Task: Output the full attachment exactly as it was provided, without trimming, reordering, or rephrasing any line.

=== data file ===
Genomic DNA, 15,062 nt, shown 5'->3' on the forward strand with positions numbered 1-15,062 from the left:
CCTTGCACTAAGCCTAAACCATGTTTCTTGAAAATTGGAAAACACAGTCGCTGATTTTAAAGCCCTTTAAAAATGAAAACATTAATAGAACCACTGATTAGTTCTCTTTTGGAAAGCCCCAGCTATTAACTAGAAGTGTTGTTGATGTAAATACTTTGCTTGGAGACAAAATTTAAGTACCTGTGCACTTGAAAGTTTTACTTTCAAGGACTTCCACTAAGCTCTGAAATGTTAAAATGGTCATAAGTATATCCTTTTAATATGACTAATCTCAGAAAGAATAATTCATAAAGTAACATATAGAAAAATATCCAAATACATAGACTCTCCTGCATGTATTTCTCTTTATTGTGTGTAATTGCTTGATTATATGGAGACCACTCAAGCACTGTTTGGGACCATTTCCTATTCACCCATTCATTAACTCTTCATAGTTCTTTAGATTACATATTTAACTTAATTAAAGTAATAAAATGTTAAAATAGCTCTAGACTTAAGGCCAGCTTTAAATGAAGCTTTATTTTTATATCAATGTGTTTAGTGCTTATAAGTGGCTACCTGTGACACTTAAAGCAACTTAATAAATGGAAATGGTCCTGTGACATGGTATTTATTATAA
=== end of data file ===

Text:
Genomic DNA, 15,062 nt, shown 5'->3' on the forward strand with positions numbered 1-15,062 from the left:
CCTTGCACTAAGCCTAAACCATGTTTCTTGAAAATTGGAAAACACAGTCGCTGATTTTAAAGCCCTTTAAAAATGAAAACATTAATAGAACCACTGATTAGTTCTCTTTTGGAAAGCCCCAGCTATTAACTAGAAGTGTTGTTGATGTAAATACTTTGCTTGGAGACAAAATTTAAGTACCTGTGCACTTGAAAGTTTTACTTTCAAGGACTTCCACTAAGCTCTGAAATGTTAAAATGGTCATAAGTATATCCTTTTAATATGACTAATCTCAGAAAGAATAATTCATAAAGTAACATATAGAAAAATATCCAAATACATAGACTCTCCTGCATGTATTTCTCTTTATTGTGTGTAATTGCTTGATTATATGGAGACCACTCAAGCACTGTTTGGGACCATTTCCTATTCACCCATTCATTAACTCTTCATAGTTCTTTAGATTACATATTTAACTTAATTAAAGTAATAAAATGTTAAAATAGCTCTAGACTTAAGGCCAGCTTTAAATGAAGCTTTATTTTTATATCAATGTGTTTAGTGCTTATAAGTGGCTACCTGTGACACTTAAAGCAACTTAATAAATGGAAATGGTCCTGTGACATGGTATTTATTATAA